By Paul Nicholson
August 23 – The leading coaching body in the US is proposing a shake-up of the College calendar, turning it into a 10-month season rather than the currently compressed four month competition format.
College sports in the US are traditionally the driver of US professional leagues in terms of providing a constant stream of players to teams. But the model has had limited success in soccer, not least because college players have their seasons telescoped into a short Autumn time frame that packs in fixtures often making the season a survival of the fittest, rather than focusing on football progression.
Now the Division 1 Men’s college coaches of the National Soccer Coaches Association of America (NSCAA) has launched an informational campaign that “addresses the traditional compressed NCAA fall soccer season and tackles issues of health, safety and time demands of student-athletes.”
The coaches are proposing that the competitive season change from being the current August to end-November/December format, to one that opens end of August but plays through to June.
This would reduce the number of Winter games (by creating a Winter break), reduce the number of mid-week fixtures and move the season finale finals play-offs to June.
The proposals have now been sent to the NCAA, the governing body of collegiate sports in the US, with a commitment to discuss the proposals further. Winning their hearts and minds to the proposals is crucial to its implementation but their decision will be made taking into account any impact on other sports.
Criticism of the US college system as regards soccer is that it has failed to develop a constant or deep stream of top class players, with many of the best talents being broken by the system through the pressures of a packed schedule. It is one reason put forward for the US men’s team having failed to make the impact on top level world football it desires.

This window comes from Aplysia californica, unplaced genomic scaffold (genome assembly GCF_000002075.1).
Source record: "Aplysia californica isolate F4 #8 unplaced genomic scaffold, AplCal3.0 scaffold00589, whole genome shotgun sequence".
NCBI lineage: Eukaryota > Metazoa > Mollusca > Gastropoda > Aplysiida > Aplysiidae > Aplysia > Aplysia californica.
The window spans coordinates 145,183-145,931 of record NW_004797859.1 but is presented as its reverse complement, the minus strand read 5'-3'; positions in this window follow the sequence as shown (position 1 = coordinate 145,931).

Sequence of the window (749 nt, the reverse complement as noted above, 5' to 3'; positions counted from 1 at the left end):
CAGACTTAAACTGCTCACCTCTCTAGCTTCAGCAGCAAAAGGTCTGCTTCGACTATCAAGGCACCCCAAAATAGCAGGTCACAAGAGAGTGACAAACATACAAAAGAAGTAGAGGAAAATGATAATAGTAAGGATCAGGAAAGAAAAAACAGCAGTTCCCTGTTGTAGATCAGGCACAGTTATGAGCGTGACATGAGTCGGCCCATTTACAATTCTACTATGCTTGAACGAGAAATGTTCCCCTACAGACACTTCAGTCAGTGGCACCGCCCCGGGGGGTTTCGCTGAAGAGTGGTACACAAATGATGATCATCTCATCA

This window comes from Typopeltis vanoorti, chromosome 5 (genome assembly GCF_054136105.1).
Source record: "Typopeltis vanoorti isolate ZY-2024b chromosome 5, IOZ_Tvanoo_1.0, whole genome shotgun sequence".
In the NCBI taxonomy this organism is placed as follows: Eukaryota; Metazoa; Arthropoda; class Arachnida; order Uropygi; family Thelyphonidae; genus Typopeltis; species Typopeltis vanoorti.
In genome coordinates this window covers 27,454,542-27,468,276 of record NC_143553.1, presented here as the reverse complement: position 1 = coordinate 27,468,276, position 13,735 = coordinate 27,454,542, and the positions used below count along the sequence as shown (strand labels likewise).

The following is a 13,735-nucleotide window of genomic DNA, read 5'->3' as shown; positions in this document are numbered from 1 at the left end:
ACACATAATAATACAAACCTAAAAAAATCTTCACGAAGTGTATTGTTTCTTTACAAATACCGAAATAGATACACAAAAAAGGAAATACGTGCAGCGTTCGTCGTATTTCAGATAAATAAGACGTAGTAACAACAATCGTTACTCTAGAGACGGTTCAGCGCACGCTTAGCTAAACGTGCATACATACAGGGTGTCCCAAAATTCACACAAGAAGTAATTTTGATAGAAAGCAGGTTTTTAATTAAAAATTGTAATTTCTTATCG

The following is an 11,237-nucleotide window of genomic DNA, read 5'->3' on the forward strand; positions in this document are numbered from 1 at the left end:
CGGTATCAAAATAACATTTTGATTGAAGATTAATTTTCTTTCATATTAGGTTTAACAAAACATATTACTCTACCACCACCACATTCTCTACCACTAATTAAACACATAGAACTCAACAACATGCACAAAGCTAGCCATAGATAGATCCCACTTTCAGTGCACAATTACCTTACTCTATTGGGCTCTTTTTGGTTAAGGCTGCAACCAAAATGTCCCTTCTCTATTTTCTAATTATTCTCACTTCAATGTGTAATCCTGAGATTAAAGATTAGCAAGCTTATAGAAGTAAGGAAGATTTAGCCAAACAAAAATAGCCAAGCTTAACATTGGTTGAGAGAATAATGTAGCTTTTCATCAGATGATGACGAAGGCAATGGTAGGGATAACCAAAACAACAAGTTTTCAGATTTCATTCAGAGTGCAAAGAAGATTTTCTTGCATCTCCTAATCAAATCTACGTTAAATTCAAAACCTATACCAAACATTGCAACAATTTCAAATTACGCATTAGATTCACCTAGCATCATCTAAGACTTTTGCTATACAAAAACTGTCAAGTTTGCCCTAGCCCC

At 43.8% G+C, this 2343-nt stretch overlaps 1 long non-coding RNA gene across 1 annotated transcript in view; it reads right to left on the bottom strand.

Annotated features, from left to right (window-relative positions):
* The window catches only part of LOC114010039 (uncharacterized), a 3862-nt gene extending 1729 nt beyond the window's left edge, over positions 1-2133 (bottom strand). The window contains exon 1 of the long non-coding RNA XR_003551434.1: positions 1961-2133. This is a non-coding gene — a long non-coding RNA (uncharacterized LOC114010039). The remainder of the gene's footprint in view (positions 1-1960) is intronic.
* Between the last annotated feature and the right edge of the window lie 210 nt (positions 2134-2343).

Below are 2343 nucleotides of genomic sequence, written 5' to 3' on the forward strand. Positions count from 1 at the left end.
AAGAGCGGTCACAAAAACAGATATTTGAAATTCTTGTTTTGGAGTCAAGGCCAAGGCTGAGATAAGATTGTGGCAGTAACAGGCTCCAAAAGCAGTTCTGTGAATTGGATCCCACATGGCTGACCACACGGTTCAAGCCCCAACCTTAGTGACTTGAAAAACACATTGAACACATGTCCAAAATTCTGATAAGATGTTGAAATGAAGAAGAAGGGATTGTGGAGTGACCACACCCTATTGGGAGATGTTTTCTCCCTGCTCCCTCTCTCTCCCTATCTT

An NSCAA survey found that 70% of male players and 90% of Division 1 coaches approved of the proposed changes.
The benefits of moving the season for the student-athletes is that it will give more time to develop their ability, as well as reduce the risk of injuries and increase recovery time from injury meaning a player need not lose a whole season if they pick up an injury. It will also give players more time to balance their personal and academic lives with their soccer commitments.
Moving the championships also gives better media options for college soccer. Currently soccer competes against college football championships, NFL playoff positioning, the first month of college basketball, and the second month for the NBA and NHL.
“We want to educate our Athletic Directors, NCAA leadership, student athletes, coaches and fans on the advantages of this Academic Year Model,” said Sasho Cirovski, NSCAA D1 Men’s committee chair and University of Maryland head coach. “It’s the same number of playing opportunities we have today  but it reduces missed class time, gives appropriate rest and recovery time between games and moves the championship into a better weather time of year.”
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